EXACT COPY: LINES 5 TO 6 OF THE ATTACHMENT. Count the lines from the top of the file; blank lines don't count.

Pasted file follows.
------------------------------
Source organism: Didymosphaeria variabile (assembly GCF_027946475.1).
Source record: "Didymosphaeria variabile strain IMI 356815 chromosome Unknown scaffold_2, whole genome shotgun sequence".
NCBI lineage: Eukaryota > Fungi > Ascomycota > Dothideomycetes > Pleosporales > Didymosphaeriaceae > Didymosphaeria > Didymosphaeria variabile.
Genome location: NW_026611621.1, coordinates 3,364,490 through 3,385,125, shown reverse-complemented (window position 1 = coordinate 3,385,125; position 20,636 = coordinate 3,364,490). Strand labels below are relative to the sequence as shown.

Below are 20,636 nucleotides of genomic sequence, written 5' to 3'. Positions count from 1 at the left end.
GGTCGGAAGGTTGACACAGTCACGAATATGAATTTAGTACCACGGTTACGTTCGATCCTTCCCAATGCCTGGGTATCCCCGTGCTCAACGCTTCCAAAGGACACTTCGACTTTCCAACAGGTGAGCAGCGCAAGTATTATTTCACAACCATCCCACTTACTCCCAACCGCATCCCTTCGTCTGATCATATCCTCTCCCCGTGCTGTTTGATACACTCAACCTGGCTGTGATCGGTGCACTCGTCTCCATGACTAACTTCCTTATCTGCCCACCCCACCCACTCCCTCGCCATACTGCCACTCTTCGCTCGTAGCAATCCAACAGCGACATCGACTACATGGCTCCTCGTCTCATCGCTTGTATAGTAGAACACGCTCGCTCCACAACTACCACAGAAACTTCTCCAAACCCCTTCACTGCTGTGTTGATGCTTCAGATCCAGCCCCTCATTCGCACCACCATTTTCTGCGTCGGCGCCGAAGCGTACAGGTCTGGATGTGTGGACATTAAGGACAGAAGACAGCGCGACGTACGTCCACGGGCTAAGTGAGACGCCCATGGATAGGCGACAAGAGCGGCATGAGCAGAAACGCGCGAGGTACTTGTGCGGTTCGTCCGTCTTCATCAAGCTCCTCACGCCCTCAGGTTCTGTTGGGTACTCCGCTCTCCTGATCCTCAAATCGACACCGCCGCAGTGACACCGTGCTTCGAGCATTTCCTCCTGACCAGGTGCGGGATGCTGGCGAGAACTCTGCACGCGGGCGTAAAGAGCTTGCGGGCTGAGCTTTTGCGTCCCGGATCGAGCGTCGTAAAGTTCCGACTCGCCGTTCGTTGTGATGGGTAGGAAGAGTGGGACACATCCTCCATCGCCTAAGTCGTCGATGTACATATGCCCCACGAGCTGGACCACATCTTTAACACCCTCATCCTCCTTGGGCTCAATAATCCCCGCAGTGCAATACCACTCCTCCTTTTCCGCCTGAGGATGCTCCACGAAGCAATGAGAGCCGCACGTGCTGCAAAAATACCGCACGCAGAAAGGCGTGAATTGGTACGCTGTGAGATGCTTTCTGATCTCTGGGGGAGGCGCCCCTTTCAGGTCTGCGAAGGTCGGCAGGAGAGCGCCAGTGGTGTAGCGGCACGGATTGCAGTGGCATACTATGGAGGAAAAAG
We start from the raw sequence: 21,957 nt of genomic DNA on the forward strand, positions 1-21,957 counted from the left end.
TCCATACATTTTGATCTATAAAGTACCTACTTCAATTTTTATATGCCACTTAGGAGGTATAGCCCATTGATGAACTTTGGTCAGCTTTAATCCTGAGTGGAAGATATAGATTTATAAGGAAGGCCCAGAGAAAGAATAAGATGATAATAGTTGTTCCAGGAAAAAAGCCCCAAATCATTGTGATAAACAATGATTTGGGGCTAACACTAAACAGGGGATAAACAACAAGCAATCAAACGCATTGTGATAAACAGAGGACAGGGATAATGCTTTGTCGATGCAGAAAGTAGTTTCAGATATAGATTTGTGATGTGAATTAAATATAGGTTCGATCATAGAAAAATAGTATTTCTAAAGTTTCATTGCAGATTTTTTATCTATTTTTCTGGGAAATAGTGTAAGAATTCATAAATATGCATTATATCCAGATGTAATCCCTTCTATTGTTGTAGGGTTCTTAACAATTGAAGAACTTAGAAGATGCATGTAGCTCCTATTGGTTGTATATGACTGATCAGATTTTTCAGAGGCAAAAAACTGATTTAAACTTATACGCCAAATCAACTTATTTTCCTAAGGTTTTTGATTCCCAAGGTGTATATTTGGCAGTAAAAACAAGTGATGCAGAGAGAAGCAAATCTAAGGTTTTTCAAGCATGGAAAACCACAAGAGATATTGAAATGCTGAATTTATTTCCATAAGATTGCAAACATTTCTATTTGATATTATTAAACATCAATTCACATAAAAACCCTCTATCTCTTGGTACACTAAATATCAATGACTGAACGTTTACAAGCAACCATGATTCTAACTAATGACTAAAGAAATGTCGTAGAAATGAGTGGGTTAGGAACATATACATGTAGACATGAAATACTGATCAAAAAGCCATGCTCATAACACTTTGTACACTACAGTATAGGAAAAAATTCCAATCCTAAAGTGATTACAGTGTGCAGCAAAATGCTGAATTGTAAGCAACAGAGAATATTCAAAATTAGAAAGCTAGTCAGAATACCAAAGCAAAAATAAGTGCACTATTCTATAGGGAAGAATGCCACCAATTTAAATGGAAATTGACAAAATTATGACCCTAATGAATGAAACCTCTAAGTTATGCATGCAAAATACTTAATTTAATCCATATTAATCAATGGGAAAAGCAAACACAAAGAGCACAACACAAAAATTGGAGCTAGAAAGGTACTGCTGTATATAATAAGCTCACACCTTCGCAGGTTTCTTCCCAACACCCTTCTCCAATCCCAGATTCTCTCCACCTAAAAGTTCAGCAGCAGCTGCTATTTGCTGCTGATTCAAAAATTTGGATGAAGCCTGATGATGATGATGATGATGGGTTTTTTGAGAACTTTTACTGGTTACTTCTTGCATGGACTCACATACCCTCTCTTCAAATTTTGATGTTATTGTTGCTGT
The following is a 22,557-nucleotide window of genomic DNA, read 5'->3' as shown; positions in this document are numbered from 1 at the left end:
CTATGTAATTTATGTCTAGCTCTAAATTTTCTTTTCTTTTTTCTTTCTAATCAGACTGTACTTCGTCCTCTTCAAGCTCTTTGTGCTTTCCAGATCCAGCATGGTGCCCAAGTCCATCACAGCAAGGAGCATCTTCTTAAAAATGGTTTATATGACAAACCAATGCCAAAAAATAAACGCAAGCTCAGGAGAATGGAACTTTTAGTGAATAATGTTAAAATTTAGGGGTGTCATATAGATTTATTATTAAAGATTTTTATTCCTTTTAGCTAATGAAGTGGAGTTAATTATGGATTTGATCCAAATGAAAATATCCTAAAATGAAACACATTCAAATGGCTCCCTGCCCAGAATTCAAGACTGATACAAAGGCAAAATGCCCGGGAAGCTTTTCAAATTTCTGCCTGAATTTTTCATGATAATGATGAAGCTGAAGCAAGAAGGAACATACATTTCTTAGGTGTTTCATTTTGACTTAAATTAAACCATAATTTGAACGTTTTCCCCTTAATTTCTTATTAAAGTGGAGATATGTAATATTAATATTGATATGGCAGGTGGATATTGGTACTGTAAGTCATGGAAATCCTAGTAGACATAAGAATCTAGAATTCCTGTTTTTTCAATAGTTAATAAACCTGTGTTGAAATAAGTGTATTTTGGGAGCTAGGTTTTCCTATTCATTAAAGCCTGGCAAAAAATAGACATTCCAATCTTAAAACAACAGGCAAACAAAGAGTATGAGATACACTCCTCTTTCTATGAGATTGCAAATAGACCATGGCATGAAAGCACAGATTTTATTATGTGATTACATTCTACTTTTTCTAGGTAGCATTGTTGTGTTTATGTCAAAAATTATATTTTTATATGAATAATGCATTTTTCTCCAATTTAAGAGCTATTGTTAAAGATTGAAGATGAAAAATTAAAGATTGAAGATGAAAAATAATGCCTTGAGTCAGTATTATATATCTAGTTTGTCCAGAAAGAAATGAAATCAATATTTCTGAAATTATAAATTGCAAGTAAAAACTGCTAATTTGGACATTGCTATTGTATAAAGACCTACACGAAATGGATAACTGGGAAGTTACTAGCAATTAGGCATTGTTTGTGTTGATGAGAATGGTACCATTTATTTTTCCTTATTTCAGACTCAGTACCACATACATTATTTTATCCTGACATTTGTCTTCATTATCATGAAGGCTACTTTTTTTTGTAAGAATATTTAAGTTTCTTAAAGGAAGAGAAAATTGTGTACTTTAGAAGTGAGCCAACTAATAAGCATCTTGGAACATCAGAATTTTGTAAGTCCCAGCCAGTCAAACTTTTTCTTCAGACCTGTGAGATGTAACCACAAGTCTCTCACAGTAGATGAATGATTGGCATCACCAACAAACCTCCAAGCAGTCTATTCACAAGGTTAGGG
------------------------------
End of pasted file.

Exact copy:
Below are 20,636 nucleotides of genomic sequence, written 5' to 3'. Positions count from 1 at the left end.
GGTCGGAAGGTTGACACAGTCACGAATATGAATTTAGTACCACGGTTACGTTCGATCCTTCCCAATGCCTGGGTATCCCCGTGCTCAACGCTTCCAAAGGACACTTCGACTTTCCAACAGGTGAGCAGCGCAAGTATTATTTCACAACCATCCCACTTACTCCCAACCGCATCCCTTCGTCTGATCATATCCTCTCCCCGTGCTGTTTGATACACTCAACCTGGCTGTGATCGGTGCACTCGTCTCCATGACTAACTTCCTTATCTGCCCACCCCACCCACTCCCTCGCCATACTGCCACTCTTCGCTCGTAGCAATCCAACAGCGACATCGACTACATGGCTCCTCGTCTCATCGCTTGTATAGTAGAACACGCTCGCTCCACAACTACCACAGAAACTTCTCCAAACCCCTTCACTGCTGTGTTGATGCTTCAGATCCAGCCCCTCATTCGCACCACCATTTTCTGCGTCGGCGCCGAAGCGTACAGGTCTGGATGTGTGGACATTAAGGACAGAAGACAGCGCGACGTACGTCCACGGGCTAAGTGAGACGCCCATGGATAGGCGACAAGAGCGGCATGAGCAGAAACGCGCGAGGTACTTGTGCGGTTCGTCCGTCTTCATCAAGCTCCTCACGCCCTCAGGTTCTGTTGGGTACTCCGCTCTCCTGATCCTCAAATCGACACCGCCGCAGTGACACCGTGCTTCGAGCATTTCCTCCTGACCAGGTGCGGGATGCTGGCGAGAACTCTGCACGCGGGCGTAAAGAGCTTGCGGGCTGAGCTTTTGCGTCCCGGATCGAGCGTCGTAAAGTTCCGACTCGCCGTTCGTTGTGATGGGTAGGAAGAGTGGGACACATCCTCCATCGCCTAAGTCGTCGATGTACATATGCCCCACGAGCTGGACCACATCTTTAACACCCTCATCCTCCTTGGGCTCAATAATCCCCGCAGTGCAATACCACTCCTCCTTTTCCGCCTGAGGATGCTCCACGAAGCAATGAGAGCCGCACGTGCTGCAAAAATACCGCACGCAGAAAGGCGTGAATTGGTACGCTGTGAGATGCTTTCTGATCTCTGGGGGAGGCGCCCCTTTCAGGTCTGCGAAGGTCGGCAGGAGAGCGCCAGTGGTGTAGCGGCACGGATTGCAGTGGCATACTATGGAGGAAAAAG